Writing

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Sarah Siddons Audio Files:  During her lifetime (1755–1831), English actress Sarah Siddons was an international celebrity acclaimed for her performances of tragic heroines. We know what she looked like—an endless number of artists asked her to sit for portraits and sculptures—but what of her famous voice, reported to cause audiences to hyperventilate or faint? The Sarah Siddons Audio Files takes readers on a journey to discover how the actor’s voice actually sounded. Bringing together archival discoveries, sound recording history, and media theory, Judith Pascoe shows how Romantic poets’ preoccupation with voices is linked to a larger cultural anxiety about the voice’s ephemerality.

 

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The Hummingbird Cabinet: In the late eighteenth and early nineteenth centuries, the activity of collecting became democratized and popularized, allowing all kinds of people to become caught up in the collecting obsessions of the period: birds, books, Napoleonic relics, botanical specimens, Egyptiana, and fossils. Pascoe links the collecting craze during the period with the subsequent fetishization of romantic poets and their possessions, revealing the extent to which an ongoing fascination with material objects―with Keats’s hair and Shelley’s guitar, for example―helped to produce an enduring image of these poets as spiritual emissaries of a less materialistic age.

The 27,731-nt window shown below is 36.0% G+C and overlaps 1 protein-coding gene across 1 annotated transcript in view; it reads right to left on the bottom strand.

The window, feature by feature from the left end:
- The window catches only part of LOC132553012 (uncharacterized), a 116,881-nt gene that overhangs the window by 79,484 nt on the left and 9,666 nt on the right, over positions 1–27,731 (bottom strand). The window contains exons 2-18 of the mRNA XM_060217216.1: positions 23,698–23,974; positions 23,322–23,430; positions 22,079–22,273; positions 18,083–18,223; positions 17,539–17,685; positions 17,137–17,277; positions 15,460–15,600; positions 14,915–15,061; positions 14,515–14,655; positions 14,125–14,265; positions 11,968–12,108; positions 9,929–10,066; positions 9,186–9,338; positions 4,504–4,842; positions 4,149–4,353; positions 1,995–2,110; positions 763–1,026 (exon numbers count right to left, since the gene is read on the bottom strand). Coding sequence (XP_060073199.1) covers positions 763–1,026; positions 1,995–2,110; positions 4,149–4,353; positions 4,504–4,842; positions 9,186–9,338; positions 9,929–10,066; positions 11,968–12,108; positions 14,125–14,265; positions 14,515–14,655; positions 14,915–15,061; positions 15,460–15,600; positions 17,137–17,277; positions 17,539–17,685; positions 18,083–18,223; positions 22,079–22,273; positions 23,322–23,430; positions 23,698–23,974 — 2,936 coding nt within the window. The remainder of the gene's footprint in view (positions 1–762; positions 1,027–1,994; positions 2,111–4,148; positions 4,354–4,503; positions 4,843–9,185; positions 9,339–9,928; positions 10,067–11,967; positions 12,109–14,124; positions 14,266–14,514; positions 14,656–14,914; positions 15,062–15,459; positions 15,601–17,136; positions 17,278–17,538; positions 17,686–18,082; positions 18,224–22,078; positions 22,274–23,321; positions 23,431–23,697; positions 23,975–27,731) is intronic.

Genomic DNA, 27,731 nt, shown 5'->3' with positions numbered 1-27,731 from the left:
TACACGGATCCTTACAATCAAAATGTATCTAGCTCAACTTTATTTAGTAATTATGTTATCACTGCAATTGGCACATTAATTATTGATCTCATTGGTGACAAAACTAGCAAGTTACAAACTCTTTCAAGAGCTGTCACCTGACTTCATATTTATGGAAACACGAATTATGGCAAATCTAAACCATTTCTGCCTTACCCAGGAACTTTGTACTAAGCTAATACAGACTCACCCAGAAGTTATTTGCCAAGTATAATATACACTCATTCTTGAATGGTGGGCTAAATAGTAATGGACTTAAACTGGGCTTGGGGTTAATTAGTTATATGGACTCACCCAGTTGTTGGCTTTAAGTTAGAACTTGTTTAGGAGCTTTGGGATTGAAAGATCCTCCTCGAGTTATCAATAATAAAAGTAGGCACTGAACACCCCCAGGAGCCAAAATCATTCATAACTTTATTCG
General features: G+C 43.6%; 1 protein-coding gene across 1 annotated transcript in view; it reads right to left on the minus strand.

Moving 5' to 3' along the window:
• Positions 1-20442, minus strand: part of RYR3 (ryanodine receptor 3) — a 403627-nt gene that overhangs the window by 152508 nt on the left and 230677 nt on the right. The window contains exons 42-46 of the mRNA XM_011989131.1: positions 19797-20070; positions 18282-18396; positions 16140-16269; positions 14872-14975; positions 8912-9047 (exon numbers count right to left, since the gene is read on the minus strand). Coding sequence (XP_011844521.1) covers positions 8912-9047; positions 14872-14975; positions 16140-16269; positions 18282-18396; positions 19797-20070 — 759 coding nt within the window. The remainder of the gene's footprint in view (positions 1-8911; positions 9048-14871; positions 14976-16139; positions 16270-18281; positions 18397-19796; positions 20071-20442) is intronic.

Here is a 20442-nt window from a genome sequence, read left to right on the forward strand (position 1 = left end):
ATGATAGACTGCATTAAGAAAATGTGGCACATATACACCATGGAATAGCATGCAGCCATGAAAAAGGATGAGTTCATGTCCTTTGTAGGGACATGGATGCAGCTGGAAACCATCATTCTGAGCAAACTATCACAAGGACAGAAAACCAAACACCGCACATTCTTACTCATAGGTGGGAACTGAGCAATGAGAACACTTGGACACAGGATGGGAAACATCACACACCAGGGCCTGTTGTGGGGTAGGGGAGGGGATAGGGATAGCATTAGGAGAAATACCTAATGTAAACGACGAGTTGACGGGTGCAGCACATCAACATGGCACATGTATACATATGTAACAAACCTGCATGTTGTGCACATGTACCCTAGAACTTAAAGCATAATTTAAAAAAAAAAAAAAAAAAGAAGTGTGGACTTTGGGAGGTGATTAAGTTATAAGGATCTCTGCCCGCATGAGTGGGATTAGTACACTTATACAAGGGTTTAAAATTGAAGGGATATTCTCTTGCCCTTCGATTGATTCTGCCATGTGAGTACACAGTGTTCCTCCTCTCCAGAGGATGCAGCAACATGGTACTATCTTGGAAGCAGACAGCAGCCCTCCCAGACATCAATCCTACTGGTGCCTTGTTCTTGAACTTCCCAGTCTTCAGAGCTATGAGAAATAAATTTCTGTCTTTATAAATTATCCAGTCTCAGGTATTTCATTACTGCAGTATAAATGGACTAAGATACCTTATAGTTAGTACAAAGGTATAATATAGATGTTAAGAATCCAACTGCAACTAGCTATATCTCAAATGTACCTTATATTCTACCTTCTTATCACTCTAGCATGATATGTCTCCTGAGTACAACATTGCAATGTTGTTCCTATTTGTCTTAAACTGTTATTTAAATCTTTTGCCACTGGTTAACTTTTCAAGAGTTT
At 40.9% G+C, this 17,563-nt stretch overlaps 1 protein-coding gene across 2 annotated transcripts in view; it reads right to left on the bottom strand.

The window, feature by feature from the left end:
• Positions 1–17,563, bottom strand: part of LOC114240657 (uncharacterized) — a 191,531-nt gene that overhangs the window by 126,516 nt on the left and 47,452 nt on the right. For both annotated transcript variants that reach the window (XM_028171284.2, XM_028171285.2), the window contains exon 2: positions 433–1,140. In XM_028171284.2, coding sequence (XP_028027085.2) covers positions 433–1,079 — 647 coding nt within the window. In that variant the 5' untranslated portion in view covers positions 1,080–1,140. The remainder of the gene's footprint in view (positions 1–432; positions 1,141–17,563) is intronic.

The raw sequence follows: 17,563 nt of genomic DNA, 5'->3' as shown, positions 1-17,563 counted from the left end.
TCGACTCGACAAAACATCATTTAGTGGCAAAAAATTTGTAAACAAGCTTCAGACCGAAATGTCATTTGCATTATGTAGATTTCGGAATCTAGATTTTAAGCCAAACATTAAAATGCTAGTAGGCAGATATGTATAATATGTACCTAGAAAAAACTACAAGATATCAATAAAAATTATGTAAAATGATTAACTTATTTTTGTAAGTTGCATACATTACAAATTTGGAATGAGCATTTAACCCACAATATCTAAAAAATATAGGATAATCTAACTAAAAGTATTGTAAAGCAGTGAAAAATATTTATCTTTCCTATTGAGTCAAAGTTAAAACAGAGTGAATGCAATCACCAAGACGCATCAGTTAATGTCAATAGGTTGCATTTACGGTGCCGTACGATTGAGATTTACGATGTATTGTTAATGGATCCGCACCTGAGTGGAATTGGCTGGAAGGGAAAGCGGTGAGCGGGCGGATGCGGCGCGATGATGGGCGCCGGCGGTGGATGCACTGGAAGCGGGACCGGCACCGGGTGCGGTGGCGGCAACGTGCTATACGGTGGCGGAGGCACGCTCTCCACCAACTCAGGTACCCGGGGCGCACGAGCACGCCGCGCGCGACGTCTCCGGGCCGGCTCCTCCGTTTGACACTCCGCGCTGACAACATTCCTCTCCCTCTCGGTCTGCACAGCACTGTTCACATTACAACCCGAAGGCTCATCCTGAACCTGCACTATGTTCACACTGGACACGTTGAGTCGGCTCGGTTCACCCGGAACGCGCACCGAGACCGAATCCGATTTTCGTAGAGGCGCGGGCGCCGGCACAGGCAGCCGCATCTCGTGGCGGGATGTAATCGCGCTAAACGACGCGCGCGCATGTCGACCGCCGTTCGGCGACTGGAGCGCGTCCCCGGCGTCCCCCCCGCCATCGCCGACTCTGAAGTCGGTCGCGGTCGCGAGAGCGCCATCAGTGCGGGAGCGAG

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Romantic Theatricality: In a significant reinterpretation of early Romanticism, Judith Pascoe shows how English literary culture in the 1790s came to be shaped by the theater and by the public’s fascination with theater. Pascoe focuses on a number of intriguing historical occurrences of the late eighteenth and early nineteenth centuries, emphasizing how writers in all areas of public life relied upon theatrical modes of self-representation. Pascoe adduces as evidence the theatrical posturing of the Della Cruscan poets, the staginess of the Marie Antoinette depicted in women’s poetry, and the histrionic maneuverings of participants in the 1794 treason trials. Such public events as the treason trials also linked the newly powerful role of female theatrical spectator to that of political spectator.